Chase Beyer is the epitome of clutch, and that was never more evident than during Park City’s march to a 5A boys lacrosse state championship this season.

During the regular season Park City lost to 5A foes Alta, Brighton and Olympus. But a few weeks later during its “revenge tour” in the playoffs, led by Chase, the Miners avenged all three of those close losses to secure the 5A repeat.

Beyer finished with 11 goals and four assists in those three games, but just as important was the confidence he played with and how it helped everyone around him rise to the championship level.

“He has an incredibly positive attitude, he makes the players around him better, he makes his coaches better coaches,” said Park City coach Michael Persky.

For all the contributions he made on and off the field for Park City, Beyer has been selected as the Deseret News 2023 Mr. Lacrosse recipient, the third in the history of the award.

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Beyer has signed to continue playing collegiately at Division III Tufts College in Massachusetts this fall. The mentality he’s displayed here in Utah at the varsity level the past three years should serve him well at the next level.

He finished the season with 58 goals, 33 assists, 61 ground balls and 12 caused turnovers.

When asked to describe his playing style, Beyer said, “I think I play pretty calm, but also tenacious at the same time. There’s times when I’m really going after it and there’s times I like to toy with my defender and kind of mess around with them and mess around with the defense a bit.”

His coach said it’s the things that don’t show up on the stat sheet that are equally as important, pointing out how hard he rides to win the ball back for his team, and how good he is at controlling the tempo of a match.

Another asset was Beyer’s ability to read the defenses throughout a match, no doubt a product of being Park City’s starting quarterback in football the past couple years.

His willingness to play a mentor role was critical as well.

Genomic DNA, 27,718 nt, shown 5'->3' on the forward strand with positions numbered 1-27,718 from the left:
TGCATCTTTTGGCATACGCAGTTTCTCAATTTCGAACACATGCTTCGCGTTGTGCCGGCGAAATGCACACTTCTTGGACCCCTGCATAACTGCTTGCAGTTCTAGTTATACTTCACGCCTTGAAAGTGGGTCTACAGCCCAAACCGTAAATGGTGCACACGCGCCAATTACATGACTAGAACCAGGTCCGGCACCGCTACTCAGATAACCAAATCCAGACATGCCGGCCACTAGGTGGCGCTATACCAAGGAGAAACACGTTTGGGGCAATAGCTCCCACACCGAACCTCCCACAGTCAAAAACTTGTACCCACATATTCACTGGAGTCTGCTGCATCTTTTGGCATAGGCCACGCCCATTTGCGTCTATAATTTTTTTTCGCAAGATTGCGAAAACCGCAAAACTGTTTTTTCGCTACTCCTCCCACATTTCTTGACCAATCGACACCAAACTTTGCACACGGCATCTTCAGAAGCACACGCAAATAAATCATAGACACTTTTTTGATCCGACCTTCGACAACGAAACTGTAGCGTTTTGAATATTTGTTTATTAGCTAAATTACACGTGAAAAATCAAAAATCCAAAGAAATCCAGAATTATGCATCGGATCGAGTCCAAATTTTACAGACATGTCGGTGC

“This year we knew we weren’t going to have success if we couldn’t develop younger players. Chase knew that, the captains knew that, and they went out of their way to make the younger guys feel part of the team in games and in practices,” said Persky.

As Beyer said, “I think just being an older guy on the team you feel that responsibility to kind of bring the young guys with you and show them what we’re all about throughout the season.”

That inexperience played a role in those three tough regular season losses, a 12-11 OT loss to Alta, a 13-12 loss to Brighton and a 15-5 drubbing against Olympus.

“They weren’t games that we necessarily just lost because the other team was way better than us. They were the kind of games where the other team definitely put out a great game, better than us that day, but we knew didn’t put out what were capable of putting out,” said Beyer.

Beyer himself wasn’t at his best in those games, and as a result Park City marched into the playoffs as a No. 3 seed and a playoff underdog to Brighton and Olympus.

In hindsight, nobody should’ve been surprised that Beyer flipped the script in the playoffs after the way he delivered in the playoffs a year ago.

Past Deseret News Mr. Lacrosse winners


2022Mason Quick, Corner Canyon
2021 — Garrett Haas, Lone Peak

In 2022, Beyer broke his wrist three weeks into the season and didn’t return until the final week of the regular season. In Park City’s four playoff wins, he scored 17 goals, including five in the 10-9 win over Olympus.

Persky recalls Beyer’s intense work ethic the night before the championship.

“After practice Chase was out there with a bucket of balls and he was shooting from every place on the field,” said Persky.

Beyer’s five goals in the championship game came from five different spots on the field.

A year later in a championship repeat against Olympus, he scored four goals and handed out two assists as Park City pulled away for the emphatic 11-6 win after losing to the same team by 10 goals 23 days earlier.

“Chase is a special guy and a special player,” said Persky.